Seeking Alpha

John Tobey, CFA

 
View as an RSS Feed
View John Tobey, CFA's Comments BY TICKER:
Latest  |  Highest rated
  • Goodbye Boeing, Hello ITT [View article]
    boejfk-
    Thank you for pointing out my goof. I've asked Seeking Alpha to remove the JetBlue sentence.

    Regarding Boeing's 737 strategy. Yes, they've been considering doing something for some time, but they didn't commit until Airbus' A320neo showed competitive strength and long-time 737 users pushed.

    Thank you for the comment.
    John Tobey
    Oct 31 07:44 AM | Likes Like |Link to Comment
  • Wall Street Signals A Bull Market In U.S. Stocks [View article]
    Djvu,
    You remind me of advice I got early in my career. My boss, an experienced institutional investor, said to be careful about reducing or selling out a position "just" because times were worrisome. He said that when the worry lifts, the market is suddenly up -- he called it the easiest 10% in stock investing.

    This time, with the pronounced worry and extended trading range, it's looking like we just got an easy 20% rise.

    Thank you for the comment.
    John Tobey
    Oct 29 08:53 PM | 1 Like Like |Link to Comment
  • Wall Street Signals A Bull Market In U.S. Stocks [View article]
    torahislife-
    But, how do you know I am misguided if you only quickly scan my article?
    Oct 29 11:54 AM | Likes Like |Link to Comment
  • Wall Street Signals A Bull Market In U.S. Stocks [View article]
    amalogoll-
    Yes. And bear markets, too. It will be interesting to see who is right.
    Oct 29 11:52 AM | 1 Like Like |Link to Comment
  • Netflix's Classic Mistake Is Irreversible And Life-Threatening [View article]
    theshawn--
    "Netflix outthought itself..."

    You raise two important points.

    First, being in an evolving industry, management jumped too fast to the future, making the mistake of foreseeing the DVD's imminent death rather than its potential source of cash flow. The lengthy switch from VHS tapes to DVDs is a good example.

    Second, as you point out, streaming is neither a perfect nor a complete replacement of DVDs yet, so the potential revenue stream from DVD rentals could be long-lasting.

    Thank you for the comment.
    John Tobey
    Oct 27 01:20 PM | Likes Like |Link to Comment
  • Netflix's Classic Mistake Is Irreversible And Life-Threatening [View article]
    jopocop and AlphaGen 2011-
    Yes, Netflix could, somehow, manage to attract back those that have left. However, that is not a natural or normal occurrence. Emotions may have caused some to leave, but most people make rational decisions. Netflix's rate increase encouraged many to reanalyze their usage, the cost and the alternatives now available. Chances are they are happily moving on to other video access routes. Therefore, unless those choices turn out to be disappointing and/or Netflix comes up with something that bests those alternatives, there will be few returns.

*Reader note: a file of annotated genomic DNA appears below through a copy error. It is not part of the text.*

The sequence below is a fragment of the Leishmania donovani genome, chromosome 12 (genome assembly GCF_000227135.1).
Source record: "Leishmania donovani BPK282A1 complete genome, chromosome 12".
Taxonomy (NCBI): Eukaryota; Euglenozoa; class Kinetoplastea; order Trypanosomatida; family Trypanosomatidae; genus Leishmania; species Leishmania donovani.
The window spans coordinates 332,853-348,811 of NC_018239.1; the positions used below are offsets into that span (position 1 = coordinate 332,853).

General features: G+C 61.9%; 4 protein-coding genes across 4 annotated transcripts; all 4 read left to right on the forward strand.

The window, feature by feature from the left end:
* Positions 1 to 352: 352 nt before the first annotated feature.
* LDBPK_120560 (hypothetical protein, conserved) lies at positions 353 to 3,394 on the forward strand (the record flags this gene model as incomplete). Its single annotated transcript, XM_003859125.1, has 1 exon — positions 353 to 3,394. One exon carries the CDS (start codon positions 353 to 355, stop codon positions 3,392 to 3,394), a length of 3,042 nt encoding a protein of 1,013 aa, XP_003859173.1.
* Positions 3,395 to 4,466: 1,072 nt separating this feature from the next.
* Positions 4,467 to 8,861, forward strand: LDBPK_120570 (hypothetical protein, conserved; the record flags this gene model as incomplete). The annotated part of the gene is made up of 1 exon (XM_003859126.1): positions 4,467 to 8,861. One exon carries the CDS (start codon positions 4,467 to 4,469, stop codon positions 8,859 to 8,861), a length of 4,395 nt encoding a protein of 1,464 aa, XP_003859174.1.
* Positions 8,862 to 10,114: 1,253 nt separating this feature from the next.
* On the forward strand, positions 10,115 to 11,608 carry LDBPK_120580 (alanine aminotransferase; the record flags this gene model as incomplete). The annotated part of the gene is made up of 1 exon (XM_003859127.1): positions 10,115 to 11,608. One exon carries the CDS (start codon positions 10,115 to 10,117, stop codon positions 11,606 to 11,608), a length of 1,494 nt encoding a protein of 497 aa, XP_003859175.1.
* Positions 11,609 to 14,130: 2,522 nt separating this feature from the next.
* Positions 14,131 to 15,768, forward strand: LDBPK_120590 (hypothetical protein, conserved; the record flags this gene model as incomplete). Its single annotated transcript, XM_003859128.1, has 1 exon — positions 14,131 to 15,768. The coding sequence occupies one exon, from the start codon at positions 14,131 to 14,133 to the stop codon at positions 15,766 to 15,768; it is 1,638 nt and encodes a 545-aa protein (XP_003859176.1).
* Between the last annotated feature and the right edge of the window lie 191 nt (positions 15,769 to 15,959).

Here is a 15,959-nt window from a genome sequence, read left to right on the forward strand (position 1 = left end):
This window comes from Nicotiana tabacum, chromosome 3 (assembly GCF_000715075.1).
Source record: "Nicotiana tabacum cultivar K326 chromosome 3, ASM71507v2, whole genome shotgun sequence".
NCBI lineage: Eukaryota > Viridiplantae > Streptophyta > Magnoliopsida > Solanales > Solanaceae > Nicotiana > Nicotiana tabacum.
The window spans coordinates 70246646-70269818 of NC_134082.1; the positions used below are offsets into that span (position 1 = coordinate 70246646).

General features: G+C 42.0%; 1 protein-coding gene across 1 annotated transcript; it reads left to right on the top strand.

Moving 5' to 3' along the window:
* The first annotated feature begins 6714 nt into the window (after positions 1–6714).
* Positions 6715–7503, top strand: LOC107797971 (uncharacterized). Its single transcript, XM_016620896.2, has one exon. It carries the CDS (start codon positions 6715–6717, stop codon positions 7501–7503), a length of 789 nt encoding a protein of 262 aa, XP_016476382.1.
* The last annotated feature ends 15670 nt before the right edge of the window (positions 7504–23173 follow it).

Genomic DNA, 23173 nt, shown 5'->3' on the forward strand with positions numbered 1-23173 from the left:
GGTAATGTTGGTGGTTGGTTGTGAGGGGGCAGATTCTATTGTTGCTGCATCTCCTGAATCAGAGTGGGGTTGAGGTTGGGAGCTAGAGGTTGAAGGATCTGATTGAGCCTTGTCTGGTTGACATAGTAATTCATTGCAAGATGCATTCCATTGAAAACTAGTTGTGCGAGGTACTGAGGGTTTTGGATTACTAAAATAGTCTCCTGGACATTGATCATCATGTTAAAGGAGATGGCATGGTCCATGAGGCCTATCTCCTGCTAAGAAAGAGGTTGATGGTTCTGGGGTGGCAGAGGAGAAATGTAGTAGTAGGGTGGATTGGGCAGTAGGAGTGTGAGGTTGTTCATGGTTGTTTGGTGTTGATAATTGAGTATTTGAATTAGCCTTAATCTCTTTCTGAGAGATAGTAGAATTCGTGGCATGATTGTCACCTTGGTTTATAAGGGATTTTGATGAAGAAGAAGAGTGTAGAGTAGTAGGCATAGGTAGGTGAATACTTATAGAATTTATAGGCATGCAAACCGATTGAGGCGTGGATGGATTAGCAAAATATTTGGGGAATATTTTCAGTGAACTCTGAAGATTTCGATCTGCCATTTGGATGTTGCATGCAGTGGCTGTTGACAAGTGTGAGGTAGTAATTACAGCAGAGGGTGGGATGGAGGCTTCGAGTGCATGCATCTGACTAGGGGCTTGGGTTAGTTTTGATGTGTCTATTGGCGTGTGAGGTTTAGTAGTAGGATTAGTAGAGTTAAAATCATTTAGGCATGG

History is filled with companies that faced and lost to trend changes. Hardest hit are the non-diversified firms because resources dry up. That said, it doesn't mean they die overnight. Attrition can be slow, meaning Netflix could have a decent revenue flow for some time. What's too bad is that a different strategy could have furnished the company with much higher revenues while keeping their reputation high.

    Thank you for the comments.
    John Tobey
    Oct 27 11:23 AM | Likes Like |Link to Comment
  • Netflix's Classic Mistake Is Irreversible And Life-Threatening [View article]
    Joe Dirnfeld-
    I'm not sure I have your thought right. I believe you are saying that you, as a consumer, are happy with Netflix. However, I'm not criticizing their services. Rather, as an investor, I am describing the weaknesses of their corporate strategy that are adversely affecting the outlook for their stock.

    Thank you for the comment.
    John Tobey
    Oct 27 12:13 AM | Likes Like |Link to Comment
  • JPMorgan's Wall-Street-Savvy Dimon Maps A Conservative Route [View article]
    Neal-
    I am not following any smaller banks currently, nor am I invested in any of the actively-managed funds that hold regional bank portfolios.
    However, smaller banks could be promising holds for the future. With large banks viewed as weaker and/or unfriendly (AKA greedy), the market is ripe for some well-managed competitors to gain ground -- especially those that are considered local.
    John
    Oct 24 01:22 PM | Likes Like |Link to Comment
  • Fixing Wall Street: Cutting The Gordian Knot [View article]
    Hi Tom,